HPC correctly denied affordable housing proposal
Your recent article “Affordable housing developers appeal denial of Aspen project” seems primarily designed to represent the developer’s interests and needs some clarification for the record.
Your reporter is incorrect in supporting the developer’s claim that the project meets all the requirements of the land-use code. The code (section 26.415.070) contains the provisions governing an application for development on a designated historic property and “conformance with the design guidelines and other applicable Land Use Code sections” is part of the assessment. As such, the Historic Preservation Commission guidelines are part of the code and the commissioners were absolutely correct in determining that this project did not comply with important historic preservation guidelines regarding mass and scale and open space.
I refer you to HPC guidelines 1.7 (open space), 11.3 and 11.4 (mass and scale). For example, guideline 11.4, which relates to the new structure, states “design a front elevation to be similar in scale to the historic building. The primary plane of the front shall not appear taller than the historic structure.” It strains credibility for city staff to say that the three-story housing structure behind the one-story historic cabin meets this guideline.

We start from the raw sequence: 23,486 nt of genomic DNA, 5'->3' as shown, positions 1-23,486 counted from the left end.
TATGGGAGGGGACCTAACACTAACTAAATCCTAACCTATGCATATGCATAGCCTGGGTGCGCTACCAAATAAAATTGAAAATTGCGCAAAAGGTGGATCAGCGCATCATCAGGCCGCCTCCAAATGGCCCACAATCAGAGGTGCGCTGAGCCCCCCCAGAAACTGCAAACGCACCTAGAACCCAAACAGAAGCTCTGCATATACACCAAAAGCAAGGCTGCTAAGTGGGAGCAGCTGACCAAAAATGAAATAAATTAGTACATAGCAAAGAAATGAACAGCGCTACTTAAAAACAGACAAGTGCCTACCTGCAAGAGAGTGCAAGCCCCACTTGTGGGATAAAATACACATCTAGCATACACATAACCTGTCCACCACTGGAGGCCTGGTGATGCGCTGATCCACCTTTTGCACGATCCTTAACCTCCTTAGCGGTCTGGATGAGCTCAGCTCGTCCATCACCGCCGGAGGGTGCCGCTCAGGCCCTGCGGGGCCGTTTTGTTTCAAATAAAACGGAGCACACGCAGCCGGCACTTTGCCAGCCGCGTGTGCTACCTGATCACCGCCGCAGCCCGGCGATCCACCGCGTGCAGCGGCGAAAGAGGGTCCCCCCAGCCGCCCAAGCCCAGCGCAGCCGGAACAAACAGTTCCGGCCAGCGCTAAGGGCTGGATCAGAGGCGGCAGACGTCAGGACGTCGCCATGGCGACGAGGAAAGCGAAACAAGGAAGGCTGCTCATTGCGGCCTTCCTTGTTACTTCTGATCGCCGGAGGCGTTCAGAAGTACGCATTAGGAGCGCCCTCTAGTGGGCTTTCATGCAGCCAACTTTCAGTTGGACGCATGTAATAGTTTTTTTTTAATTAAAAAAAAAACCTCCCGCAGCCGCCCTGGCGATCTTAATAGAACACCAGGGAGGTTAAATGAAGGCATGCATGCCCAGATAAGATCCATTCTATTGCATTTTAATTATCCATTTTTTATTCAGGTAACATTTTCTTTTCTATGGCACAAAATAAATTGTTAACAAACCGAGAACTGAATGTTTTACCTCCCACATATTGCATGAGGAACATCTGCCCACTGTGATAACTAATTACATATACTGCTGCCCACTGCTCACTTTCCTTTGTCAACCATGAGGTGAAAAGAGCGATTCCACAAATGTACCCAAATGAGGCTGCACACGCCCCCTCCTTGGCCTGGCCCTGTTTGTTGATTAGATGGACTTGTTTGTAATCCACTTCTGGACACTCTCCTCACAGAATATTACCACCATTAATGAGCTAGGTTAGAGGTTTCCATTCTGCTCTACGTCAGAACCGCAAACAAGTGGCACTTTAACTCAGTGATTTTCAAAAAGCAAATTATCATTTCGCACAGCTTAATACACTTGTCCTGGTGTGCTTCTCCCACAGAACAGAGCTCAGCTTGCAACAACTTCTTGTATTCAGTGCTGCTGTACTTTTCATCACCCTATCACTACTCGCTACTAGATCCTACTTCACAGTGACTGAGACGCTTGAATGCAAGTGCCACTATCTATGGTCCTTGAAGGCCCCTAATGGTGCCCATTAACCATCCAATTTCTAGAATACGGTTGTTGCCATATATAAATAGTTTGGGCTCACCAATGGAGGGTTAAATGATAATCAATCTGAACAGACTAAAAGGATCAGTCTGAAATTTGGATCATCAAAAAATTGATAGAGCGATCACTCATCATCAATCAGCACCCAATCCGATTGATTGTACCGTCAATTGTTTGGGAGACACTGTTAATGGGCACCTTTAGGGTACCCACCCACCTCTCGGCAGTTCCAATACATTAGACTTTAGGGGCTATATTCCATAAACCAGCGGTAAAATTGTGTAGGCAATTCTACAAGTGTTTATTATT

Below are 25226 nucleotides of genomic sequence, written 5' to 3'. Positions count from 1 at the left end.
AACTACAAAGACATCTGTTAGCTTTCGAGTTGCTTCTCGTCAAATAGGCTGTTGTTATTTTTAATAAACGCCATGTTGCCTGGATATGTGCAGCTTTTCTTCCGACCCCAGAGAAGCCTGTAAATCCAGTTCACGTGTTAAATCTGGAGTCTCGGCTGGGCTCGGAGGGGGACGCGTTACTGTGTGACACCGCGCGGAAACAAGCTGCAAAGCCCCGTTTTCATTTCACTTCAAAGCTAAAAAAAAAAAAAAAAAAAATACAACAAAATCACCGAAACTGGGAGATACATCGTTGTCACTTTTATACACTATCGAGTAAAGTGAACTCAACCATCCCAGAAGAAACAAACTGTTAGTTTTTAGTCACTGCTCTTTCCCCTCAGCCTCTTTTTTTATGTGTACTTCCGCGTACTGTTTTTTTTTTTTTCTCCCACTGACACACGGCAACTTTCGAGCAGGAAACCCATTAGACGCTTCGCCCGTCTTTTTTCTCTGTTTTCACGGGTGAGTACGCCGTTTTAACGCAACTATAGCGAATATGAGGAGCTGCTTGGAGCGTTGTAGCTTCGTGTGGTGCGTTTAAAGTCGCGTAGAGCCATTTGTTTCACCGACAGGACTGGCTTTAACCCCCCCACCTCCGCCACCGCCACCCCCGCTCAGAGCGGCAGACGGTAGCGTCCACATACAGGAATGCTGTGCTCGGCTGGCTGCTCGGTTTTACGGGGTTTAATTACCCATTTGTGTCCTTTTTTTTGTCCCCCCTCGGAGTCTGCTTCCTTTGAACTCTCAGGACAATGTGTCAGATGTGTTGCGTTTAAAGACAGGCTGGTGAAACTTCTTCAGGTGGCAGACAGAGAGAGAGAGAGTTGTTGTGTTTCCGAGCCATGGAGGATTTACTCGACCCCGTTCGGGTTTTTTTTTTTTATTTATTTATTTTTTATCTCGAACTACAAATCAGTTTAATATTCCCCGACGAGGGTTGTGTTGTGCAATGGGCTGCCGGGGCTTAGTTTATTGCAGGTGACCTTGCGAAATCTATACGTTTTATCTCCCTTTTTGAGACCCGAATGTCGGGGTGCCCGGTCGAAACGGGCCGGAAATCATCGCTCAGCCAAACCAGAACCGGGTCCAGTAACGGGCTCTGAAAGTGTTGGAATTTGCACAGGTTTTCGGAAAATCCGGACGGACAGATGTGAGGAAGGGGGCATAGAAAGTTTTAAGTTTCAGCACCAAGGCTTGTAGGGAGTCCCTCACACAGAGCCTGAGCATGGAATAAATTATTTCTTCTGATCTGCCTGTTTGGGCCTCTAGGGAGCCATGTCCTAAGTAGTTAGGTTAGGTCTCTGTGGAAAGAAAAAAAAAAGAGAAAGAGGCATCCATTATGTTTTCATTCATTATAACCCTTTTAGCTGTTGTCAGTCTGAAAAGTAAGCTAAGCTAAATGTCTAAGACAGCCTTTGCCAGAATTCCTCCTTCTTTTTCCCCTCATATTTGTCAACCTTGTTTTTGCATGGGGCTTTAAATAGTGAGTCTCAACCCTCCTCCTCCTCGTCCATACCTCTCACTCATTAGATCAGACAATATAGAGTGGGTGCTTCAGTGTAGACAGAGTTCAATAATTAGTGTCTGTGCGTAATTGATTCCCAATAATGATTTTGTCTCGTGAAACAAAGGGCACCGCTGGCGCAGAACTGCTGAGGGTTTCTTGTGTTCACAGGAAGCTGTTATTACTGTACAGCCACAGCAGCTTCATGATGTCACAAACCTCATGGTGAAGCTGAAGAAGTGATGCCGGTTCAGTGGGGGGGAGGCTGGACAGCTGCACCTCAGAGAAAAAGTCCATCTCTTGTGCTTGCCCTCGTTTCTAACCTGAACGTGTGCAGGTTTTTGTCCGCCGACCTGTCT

Also, your reporter fails to mention that this lot is 30% smaller than what is required to place a multi-family development on a site in this zone district. This project is granted an exception solely due to the historic resource and enforcement of the historic preservation guidelines helps ensure that the development is balanced with the protection of that resource. The neighbors of this property have welcomed a smaller affordable housing project that does not overwhelm the historic resource and provides for higher quality housing and more open space for the residents to enjoy.
For an example of quality, affordable-housing, take a look at the city’s own 802 W. Main St. project where there are 900 square feet of lot area per bedroom. This project has 365 square feet of lot area per bedroom. Why cheer lead for cramped, poorly designed housing?
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